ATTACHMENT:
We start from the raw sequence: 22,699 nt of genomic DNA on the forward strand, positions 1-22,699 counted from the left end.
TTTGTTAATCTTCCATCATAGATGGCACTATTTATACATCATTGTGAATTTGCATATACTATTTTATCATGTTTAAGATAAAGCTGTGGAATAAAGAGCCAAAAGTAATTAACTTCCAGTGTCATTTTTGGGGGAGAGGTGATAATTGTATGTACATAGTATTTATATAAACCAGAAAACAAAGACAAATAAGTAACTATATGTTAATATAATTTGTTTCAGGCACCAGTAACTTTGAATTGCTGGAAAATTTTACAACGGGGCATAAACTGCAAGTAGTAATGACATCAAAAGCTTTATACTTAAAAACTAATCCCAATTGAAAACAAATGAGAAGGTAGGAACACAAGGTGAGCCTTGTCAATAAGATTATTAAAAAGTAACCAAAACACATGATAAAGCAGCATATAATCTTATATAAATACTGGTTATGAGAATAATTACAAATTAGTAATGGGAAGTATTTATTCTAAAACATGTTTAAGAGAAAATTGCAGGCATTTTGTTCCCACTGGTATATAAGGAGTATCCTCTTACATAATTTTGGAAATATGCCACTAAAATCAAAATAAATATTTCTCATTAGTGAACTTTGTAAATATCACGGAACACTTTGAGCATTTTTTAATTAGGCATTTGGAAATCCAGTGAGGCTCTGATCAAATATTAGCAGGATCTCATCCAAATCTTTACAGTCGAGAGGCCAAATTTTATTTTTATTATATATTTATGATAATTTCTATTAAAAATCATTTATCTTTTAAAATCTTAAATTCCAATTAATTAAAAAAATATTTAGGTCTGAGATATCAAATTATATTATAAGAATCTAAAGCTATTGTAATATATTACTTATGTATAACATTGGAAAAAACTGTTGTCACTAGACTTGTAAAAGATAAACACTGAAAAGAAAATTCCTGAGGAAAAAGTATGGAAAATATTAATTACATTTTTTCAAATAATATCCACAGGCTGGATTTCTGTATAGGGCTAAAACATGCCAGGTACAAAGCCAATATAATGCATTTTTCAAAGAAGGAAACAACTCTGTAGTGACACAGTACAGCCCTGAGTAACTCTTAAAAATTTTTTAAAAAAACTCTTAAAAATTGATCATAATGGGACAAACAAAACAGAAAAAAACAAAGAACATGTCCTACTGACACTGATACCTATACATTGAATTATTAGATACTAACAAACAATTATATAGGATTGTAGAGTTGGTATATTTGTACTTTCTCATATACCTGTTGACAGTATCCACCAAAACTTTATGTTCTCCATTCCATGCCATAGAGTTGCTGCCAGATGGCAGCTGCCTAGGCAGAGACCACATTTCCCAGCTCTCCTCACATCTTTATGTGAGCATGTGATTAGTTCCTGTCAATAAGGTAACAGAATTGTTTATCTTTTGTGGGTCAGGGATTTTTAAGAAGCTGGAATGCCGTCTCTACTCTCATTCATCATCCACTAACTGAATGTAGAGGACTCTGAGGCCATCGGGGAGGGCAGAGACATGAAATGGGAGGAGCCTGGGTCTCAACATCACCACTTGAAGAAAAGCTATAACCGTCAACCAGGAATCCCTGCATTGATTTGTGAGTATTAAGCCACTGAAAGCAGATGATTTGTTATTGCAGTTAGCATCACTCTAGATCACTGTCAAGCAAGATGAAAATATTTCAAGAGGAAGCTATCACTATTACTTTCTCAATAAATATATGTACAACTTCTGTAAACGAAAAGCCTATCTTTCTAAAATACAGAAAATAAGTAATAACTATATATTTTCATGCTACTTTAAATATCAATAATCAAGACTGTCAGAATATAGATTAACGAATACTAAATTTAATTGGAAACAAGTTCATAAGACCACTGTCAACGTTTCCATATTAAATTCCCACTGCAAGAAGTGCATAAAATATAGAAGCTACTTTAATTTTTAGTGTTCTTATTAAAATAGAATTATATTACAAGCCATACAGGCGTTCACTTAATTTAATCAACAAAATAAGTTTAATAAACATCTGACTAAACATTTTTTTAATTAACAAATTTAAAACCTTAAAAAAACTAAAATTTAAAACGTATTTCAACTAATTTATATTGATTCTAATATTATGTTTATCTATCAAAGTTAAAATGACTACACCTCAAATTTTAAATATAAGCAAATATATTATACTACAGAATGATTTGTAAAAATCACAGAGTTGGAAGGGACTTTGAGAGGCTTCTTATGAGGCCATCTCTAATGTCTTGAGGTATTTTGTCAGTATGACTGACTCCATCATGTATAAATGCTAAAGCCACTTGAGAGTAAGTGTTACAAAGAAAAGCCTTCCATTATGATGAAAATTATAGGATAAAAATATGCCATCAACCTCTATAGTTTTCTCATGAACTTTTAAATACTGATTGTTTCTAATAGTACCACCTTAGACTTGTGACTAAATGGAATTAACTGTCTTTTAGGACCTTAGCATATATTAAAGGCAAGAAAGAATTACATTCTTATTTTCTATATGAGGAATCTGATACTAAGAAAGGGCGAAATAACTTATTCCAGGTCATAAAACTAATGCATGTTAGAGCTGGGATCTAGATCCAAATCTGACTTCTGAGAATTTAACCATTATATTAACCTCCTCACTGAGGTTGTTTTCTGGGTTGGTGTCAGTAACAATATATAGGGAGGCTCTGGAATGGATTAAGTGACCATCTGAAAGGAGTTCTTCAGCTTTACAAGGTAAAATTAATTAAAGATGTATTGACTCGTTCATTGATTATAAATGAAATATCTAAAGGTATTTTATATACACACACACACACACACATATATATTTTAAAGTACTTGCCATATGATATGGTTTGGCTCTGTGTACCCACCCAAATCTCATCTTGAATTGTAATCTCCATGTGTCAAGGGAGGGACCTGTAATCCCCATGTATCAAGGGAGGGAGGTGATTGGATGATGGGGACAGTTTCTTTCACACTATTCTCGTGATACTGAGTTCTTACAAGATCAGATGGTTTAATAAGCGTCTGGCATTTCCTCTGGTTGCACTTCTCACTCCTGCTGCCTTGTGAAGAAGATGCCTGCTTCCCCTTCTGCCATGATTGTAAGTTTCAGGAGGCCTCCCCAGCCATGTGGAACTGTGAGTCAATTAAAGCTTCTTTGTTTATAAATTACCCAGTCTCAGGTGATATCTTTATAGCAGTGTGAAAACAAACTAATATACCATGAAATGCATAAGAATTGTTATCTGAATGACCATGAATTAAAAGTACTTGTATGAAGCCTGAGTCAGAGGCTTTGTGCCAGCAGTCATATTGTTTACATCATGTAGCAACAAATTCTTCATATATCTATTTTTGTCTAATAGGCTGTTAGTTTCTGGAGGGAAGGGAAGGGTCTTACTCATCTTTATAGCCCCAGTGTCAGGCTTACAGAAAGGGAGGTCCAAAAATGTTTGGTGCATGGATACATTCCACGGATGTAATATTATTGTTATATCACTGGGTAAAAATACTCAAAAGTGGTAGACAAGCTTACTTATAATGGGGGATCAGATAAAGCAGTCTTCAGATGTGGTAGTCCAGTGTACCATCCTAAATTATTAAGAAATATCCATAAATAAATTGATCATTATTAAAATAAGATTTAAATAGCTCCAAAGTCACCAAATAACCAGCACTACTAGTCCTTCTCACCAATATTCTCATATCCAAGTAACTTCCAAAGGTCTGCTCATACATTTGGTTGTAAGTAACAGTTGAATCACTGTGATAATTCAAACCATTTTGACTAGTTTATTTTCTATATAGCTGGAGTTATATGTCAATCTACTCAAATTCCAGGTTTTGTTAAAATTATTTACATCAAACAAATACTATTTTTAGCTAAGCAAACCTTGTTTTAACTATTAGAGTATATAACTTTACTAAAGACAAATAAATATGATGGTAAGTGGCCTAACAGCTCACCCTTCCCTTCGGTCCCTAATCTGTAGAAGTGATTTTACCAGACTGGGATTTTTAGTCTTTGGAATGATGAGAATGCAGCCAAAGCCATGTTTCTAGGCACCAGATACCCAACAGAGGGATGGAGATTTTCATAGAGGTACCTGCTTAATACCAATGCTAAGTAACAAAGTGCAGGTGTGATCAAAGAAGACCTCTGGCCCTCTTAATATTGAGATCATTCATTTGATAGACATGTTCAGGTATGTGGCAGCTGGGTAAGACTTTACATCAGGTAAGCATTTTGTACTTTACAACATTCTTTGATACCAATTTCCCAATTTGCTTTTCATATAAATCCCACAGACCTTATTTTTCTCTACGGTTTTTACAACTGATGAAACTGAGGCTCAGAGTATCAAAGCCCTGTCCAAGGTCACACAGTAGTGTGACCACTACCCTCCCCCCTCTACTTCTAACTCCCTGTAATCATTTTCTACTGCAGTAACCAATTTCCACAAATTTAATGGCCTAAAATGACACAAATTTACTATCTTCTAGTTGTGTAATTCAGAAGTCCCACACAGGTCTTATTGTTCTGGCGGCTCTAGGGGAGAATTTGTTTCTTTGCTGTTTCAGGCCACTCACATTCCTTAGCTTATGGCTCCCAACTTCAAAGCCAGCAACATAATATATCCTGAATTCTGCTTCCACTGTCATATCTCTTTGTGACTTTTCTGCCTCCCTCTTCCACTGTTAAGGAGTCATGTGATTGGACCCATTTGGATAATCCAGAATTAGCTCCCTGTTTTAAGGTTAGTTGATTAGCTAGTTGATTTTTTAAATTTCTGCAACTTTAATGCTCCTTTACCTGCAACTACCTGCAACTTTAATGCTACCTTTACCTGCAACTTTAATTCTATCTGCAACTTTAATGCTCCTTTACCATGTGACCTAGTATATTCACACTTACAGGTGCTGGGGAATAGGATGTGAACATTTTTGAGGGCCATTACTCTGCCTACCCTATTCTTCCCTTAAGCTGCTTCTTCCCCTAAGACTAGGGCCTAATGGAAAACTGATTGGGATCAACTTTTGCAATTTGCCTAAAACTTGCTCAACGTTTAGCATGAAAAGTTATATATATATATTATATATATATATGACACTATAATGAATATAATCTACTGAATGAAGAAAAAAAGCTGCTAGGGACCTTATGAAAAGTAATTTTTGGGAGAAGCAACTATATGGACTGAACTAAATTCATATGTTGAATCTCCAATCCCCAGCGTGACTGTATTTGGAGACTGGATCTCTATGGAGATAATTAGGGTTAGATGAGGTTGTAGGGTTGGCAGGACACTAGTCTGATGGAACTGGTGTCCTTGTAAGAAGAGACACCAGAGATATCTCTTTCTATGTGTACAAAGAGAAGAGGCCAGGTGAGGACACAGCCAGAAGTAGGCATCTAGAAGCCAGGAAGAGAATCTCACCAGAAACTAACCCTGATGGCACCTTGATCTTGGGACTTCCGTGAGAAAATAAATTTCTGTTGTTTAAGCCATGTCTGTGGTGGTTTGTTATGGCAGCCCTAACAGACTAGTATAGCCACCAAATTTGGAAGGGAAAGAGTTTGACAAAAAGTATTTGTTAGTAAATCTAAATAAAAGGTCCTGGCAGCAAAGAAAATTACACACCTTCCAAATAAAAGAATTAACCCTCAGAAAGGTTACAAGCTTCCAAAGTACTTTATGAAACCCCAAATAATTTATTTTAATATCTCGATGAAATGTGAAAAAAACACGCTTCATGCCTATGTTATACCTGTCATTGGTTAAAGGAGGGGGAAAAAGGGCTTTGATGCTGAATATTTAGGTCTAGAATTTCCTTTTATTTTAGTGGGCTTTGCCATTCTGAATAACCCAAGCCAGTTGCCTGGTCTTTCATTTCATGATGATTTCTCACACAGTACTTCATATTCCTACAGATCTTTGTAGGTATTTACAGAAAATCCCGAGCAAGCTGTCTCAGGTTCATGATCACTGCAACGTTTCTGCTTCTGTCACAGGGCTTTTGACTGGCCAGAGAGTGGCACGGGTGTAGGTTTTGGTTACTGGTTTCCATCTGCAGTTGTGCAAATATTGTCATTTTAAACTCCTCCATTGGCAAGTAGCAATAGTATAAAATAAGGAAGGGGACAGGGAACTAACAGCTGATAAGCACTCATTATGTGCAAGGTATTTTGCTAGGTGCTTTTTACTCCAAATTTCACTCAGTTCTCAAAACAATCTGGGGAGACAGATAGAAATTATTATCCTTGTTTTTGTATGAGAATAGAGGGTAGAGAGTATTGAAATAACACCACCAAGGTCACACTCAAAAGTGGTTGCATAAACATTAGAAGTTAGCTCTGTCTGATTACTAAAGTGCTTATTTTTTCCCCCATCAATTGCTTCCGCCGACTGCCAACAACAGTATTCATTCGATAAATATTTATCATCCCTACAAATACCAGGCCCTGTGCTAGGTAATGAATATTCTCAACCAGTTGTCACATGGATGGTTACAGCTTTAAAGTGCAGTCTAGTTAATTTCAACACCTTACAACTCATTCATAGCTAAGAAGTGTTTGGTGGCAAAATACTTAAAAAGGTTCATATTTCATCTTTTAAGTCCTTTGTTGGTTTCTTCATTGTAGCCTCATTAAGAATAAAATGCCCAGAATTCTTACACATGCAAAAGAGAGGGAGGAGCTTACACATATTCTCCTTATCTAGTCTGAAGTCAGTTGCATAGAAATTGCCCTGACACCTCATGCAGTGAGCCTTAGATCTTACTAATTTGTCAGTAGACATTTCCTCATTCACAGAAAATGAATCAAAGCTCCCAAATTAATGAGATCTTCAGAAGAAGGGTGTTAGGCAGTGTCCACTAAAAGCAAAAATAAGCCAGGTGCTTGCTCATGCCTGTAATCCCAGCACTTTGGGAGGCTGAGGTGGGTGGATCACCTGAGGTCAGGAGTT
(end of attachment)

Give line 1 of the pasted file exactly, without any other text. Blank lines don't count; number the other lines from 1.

We start from the raw sequence: 22,699 nt of genomic DNA on the forward strand, positions 1-22,699 counted from the left end.